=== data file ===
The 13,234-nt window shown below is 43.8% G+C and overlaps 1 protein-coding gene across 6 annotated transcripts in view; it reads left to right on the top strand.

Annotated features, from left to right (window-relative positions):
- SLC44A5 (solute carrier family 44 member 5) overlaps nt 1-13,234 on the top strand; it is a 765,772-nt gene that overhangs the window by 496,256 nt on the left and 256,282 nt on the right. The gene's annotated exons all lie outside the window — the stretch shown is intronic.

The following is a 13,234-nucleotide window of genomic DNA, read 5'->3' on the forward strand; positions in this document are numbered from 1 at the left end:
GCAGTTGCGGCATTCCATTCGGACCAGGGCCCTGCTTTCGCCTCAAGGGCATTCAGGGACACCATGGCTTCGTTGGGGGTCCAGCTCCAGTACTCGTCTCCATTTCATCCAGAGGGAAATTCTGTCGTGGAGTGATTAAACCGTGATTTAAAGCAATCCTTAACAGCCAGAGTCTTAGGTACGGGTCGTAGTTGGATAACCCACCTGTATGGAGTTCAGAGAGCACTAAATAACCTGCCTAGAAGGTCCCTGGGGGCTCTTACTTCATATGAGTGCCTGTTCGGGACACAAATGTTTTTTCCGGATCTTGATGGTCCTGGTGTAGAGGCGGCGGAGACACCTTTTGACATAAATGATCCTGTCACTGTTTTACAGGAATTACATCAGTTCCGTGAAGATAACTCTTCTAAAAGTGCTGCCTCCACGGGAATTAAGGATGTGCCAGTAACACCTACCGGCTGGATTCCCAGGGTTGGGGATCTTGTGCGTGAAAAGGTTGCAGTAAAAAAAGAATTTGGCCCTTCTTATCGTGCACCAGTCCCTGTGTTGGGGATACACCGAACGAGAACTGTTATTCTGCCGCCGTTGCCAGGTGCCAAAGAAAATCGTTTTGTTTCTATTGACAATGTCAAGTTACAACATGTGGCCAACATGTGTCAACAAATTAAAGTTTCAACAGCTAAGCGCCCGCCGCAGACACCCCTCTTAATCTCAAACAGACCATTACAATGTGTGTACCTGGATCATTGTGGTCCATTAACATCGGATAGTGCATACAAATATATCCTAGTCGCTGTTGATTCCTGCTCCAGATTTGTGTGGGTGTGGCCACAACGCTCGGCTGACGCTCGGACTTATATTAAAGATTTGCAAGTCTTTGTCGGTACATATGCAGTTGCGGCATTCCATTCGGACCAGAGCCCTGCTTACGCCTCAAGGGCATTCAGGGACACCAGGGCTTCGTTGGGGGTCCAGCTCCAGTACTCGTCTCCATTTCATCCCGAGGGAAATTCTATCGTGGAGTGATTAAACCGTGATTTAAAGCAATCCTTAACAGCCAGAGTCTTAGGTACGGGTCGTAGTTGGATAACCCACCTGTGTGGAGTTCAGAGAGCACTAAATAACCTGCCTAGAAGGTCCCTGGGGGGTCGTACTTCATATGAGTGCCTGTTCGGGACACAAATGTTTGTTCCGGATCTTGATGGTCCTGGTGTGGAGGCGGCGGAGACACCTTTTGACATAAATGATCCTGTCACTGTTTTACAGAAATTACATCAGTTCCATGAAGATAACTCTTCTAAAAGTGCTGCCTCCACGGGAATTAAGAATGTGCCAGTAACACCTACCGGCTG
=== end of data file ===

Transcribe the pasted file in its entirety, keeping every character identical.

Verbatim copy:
The 13,234-nt window shown below is 43.8% G+C and overlaps 1 protein-coding gene across 6 annotated transcripts in view; it reads left to right on the top strand.

Annotated features, from left to right (window-relative positions):
- SLC44A5 (solute carrier family 44 member 5) overlaps nt 1-13,234 on the top strand; it is a 765,772-nt gene that overhangs the window by 496,256 nt on the left and 256,282 nt on the right. The gene's annotated exons all lie outside the window — the stretch shown is intronic.

The following is a 13,234-nucleotide window of genomic DNA, read 5'->3' on the forward strand; positions in this document are numbered from 1 at the left end:
GCAGTTGCGGCATTCCATTCGGACCAGGGCCCTGCTTTCGCCTCAAGGGCATTCAGGGACACCATGGCTTCGTTGGGGGTCCAGCTCCAGTACTCGTCTCCATTTCATCCAGAGGGAAATTCTGTCGTGGAGTGATTAAACCGTGATTTAAAGCAATCCTTAACAGCCAGAGTCTTAGGTACGGGTCGTAGTTGGATAACCCACCTGTATGGAGTTCAGAGAGCACTAAATAACCTGCCTAGAAGGTCCCTGGGGGCTCTTACTTCATATGAGTGCCTGTTCGGGACACAAATGTTTTTTCCGGATCTTGATGGTCCTGGTGTAGAGGCGGCGGAGACACCTTTTGACATAAATGATCCTGTCACTGTTTTACAGGAATTACATCAGTTCCGTGAAGATAACTCTTCTAAAAGTGCTGCCTCCACGGGAATTAAGGATGTGCCAGTAACACCTACCGGCTGGATTCCCAGGGTTGGGGATCTTGTGCGTGAAAAGGTTGCAGTAAAAAAAGAATTTGGCCCTTCTTATCGTGCACCAGTCCCTGTGTTGGGGATACACCGAACGAGAACTGTTATTCTGCCGCCGTTGCCAGGTGCCAAAGAAAATCGTTTTGTTTCTATTGACAATGTCAAGTTACAACATGTGGCCAACATGTGTCAACAAATTAAAGTTTCAACAGCTAAGCGCCCGCCGCAGACACCCCTCTTAATCTCAAACAGACCATTACAATGTGTGTACCTGGATCATTGTGGTCCATTAACATCGGATAGTGCATACAAATATATCCTAGTCGCTGTTGATTCCTGCTCCAGATTTGTGTGGGTGTGGCCACAACGCTCGGCTGACGCTCGGACTTATATTAAAGATTTGCAAGTCTTTGTCGGTACATATGCAGTTGCGGCATTCCATTCGGACCAGAGCCCTGCTTACGCCTCAAGGGCATTCAGGGACACCAGGGCTTCGTTGGGGGTCCAGCTCCAGTACTCGTCTCCATTTCATCCCGAGGGAAATTCTATCGTGGAGTGATTAAACCGTGATTTAAAGCAATCCTTAACAGCCAGAGTCTTAGGTACGGGTCGTAGTTGGATAACCCACCTGTGTGGAGTTCAGAGAGCACTAAATAACCTGCCTAGAAGGTCCCTGGGGGGTCGTACTTCATATGAGTGCCTGTTCGGGACACAAATGTTTGTTCCGGATCTTGATGGTCCTGGTGTGGAGGCGGCGGAGACACCTTTTGACATAAATGATCCTGTCACTGTTTTACAGAAATTACATCAGTTCCATGAAGATAACTCTTCTAAAAGTGCTGCCTCCACGGGAATTAAGAATGTGCCAGTAACACCTACCGGCTG